We arrived at Elkstone church during the harvest thanksgiving service on a foggy Sunday morning. Directly across the road was Elkstone Manor, which had a triangular wooden dovecote attached to its front gable. We walked around the churchyard until the service ended, and then went inside, where a kind lady let us look at their columbarium . It is reached by a circular stone stairway in a wall to the left of the chancel. The dovecote itself is in a chamber above the chancel. It has a wooden floor and several nest holes built into the walls shown at right. It is well lit by a lancet window, which was unglazed when the birds lived here. September 27, 1998

Adjoining the west end of the now ruinous church of Portpatrick, Wigtownshire, and slightly encroaching on its western wall, there is a curious small round tower. The walls are over three feet thick, and the internal diameter about nine feet. The lower portion seems much older than the upper part, from which it is divided by a string course. The slated roof, a truncated cone in shape, is topped by a small pigeon cote.

In 1670 a door was placed at the top of the steeple at Wilmslow church, Cheshire, in order to "keepe forth the Piggens from Fowleinge the church." The door seems to have failed in its duty, for five years later a net is bought for the same purpose. This apparently succeeded no better, and finally, in 1688, the drastic step was taken of expending two pence on "shot and powder" to exterminate the birds.

Though it seems certain that Sarnesfield church tower was originally built in such fashion as to include its utility as a dovecote, later arrangements were in some cases made to the same end. At Elkstone, near Cheltenham, a chamber over the chancel shows clear traces of having been so adapted, the forty odd nest-ing-places now seen being evidently a late addition. The birds flew in and out by way of an unglazed lancet window.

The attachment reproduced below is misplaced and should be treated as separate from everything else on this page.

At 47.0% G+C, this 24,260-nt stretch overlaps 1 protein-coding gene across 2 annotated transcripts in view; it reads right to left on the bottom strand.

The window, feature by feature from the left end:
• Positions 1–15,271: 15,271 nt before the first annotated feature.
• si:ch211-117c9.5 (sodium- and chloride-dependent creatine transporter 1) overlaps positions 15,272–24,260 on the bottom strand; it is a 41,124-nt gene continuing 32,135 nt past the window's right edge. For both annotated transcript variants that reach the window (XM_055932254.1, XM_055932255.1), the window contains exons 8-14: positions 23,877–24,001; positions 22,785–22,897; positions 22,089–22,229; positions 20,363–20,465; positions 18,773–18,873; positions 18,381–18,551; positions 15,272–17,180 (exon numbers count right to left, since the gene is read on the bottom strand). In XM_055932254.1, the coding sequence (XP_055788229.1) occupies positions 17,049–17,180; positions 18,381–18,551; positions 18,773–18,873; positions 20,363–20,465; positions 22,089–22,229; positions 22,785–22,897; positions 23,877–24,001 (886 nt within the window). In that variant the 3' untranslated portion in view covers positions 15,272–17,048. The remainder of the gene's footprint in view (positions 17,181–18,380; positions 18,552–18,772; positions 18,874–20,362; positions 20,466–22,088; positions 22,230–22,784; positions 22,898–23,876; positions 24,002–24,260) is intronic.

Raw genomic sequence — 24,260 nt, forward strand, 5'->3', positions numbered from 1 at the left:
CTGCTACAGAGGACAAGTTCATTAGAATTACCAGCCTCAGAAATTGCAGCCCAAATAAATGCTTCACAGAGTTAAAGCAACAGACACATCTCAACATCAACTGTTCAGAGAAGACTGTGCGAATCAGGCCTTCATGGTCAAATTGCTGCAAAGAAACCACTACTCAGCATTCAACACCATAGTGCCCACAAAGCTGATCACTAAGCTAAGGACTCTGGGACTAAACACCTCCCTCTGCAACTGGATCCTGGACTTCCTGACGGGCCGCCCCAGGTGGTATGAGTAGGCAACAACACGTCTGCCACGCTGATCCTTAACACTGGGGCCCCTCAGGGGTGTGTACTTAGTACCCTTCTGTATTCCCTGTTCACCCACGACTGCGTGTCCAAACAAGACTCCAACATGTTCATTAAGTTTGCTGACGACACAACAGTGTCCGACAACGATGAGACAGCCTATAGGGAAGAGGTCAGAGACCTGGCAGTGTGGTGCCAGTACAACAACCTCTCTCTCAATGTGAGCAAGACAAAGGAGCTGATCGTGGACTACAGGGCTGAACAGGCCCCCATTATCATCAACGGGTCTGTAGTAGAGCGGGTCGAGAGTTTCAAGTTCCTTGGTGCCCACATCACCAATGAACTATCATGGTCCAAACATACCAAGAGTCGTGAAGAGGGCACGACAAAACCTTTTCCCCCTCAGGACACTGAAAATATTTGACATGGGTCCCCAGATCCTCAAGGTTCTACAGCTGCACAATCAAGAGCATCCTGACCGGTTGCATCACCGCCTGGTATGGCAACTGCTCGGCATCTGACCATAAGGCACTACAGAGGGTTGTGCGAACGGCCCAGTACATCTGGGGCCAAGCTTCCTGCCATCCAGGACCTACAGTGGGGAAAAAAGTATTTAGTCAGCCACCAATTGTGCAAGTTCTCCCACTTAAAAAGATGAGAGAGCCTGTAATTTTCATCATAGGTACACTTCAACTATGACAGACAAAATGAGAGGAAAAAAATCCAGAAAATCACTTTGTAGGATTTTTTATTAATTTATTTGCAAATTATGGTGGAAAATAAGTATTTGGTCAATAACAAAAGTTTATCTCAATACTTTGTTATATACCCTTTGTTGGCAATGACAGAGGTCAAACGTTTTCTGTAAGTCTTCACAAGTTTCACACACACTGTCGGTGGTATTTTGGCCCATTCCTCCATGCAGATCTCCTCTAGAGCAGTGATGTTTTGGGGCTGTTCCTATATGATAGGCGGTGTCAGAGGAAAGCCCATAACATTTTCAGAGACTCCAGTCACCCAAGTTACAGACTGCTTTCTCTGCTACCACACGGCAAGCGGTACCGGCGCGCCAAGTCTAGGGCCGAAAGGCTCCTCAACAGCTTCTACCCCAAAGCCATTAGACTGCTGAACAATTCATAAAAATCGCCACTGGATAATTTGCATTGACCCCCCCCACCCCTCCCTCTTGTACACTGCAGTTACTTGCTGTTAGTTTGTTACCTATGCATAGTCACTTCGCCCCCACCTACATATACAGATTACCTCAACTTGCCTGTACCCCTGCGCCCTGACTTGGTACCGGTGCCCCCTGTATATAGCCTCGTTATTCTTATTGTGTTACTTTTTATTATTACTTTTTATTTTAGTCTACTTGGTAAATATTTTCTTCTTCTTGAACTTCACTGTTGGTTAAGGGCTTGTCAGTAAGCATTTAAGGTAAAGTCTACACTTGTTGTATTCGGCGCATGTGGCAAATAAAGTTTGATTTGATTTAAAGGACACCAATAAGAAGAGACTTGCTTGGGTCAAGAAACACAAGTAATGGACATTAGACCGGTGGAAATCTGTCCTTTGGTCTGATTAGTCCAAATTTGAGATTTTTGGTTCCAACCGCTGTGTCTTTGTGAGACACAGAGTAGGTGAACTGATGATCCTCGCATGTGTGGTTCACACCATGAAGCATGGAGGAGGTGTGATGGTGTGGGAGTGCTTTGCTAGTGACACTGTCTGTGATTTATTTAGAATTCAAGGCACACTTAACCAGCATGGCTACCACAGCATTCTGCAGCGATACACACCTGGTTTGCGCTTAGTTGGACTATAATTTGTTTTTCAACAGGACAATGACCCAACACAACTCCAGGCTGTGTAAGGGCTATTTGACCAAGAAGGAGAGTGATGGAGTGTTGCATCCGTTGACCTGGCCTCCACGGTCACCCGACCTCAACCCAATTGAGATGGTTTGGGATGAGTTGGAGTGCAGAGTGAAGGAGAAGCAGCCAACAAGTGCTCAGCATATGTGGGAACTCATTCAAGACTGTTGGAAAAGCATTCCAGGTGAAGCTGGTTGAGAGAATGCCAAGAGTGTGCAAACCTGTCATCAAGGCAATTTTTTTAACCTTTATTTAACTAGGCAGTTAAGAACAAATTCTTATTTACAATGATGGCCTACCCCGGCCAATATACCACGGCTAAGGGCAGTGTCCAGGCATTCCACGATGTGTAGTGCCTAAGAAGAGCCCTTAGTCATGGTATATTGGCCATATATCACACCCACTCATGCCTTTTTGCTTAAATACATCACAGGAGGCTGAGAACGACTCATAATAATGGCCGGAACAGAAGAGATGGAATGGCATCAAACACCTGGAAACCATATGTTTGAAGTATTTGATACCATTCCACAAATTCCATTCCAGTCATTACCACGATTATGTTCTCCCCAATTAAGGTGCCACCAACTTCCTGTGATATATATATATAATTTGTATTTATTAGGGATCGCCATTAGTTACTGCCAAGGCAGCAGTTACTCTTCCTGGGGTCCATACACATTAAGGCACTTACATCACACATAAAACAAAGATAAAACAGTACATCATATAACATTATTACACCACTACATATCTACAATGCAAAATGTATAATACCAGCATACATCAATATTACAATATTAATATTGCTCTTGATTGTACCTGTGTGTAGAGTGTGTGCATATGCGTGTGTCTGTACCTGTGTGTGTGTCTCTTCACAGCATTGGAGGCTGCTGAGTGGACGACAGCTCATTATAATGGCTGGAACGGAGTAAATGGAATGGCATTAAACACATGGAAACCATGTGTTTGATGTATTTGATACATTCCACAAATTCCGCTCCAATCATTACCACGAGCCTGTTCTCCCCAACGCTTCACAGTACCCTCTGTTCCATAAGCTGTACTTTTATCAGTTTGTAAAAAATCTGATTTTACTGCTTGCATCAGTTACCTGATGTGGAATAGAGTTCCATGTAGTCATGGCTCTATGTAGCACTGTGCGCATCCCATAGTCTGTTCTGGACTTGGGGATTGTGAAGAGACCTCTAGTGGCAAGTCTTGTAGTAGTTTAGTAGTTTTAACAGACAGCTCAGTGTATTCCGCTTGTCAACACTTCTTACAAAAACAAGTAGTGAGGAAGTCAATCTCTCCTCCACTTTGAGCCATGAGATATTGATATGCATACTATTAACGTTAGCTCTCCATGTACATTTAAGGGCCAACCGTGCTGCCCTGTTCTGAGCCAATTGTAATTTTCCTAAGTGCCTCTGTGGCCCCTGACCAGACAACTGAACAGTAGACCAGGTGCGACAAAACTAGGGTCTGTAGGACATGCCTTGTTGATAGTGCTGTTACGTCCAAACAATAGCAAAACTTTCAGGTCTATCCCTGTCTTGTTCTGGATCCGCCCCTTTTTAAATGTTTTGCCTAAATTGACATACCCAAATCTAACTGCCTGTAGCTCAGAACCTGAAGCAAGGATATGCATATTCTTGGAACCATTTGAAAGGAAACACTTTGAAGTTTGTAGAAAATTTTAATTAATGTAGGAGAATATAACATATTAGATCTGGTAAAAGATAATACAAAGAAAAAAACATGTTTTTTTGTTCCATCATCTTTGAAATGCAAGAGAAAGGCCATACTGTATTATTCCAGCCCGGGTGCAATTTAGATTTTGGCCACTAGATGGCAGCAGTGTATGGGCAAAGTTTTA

A like case existed at the church of St. Peter, Marlborough, where the dovecote, a chamber over the chancel, had a groined stone roof. Here pigeons nested until towards the middle of the nineteenth century. To the same recent period extended the custom of allowing pigeons the use of a room above the vaulting of the church at Overbury, Worcestershire. Four centuries ago the pigeons which frequented Yarmouth parish church had their headquarters over one of the chapels.

Overbury church has two very small lancet windows in one end that might have served as the entrance for pigeons using a room above the vaulting of the church. The windows are now glazed. There is a wooden door high on the exterior wall that might have provided human access to the dovecote.

Doubtless the custom would die hard, yielding reluctantly before a growing reverence for the fabric of the place. The cooing of doves above his chancel would have sadly vexed the spirit of a certain cleric who one day exhibit-ed his church to a chance visitor. Quite suddenly his steady flow of information ceased. It was a sunny autumn morning, the church door stood open, and a little robin had flown boldly in, doubtless attracted by the decoration for the coming Harvest Festival. It fluttered happily from place to place, uttering those autumn notes so sadly sweet; and presently it perched upon the very altar, innocent and unafraid.

In utmost consternation the now agitated vicar harried the intruder up and down and here and there; till, seeming to understand a length how very far from welcome was its presence, the discouraged bird departed by the way it came.


The churchman had perhaps never heard the story of the city arms of Glasgow - Robin Red-breast on a silver shield - memorial of the deed of healing wrought by St. Mungo on the bird's behalf; nor might a man who chased away a robin be inclined to take the legend as excuse. For his sake it is perhaps as well that pigeons nest no more above our English chancels, and that the church tower harbours none but owls and jackdaws as its uninvited but still tolerated guests.

Dovecote: Table of Contents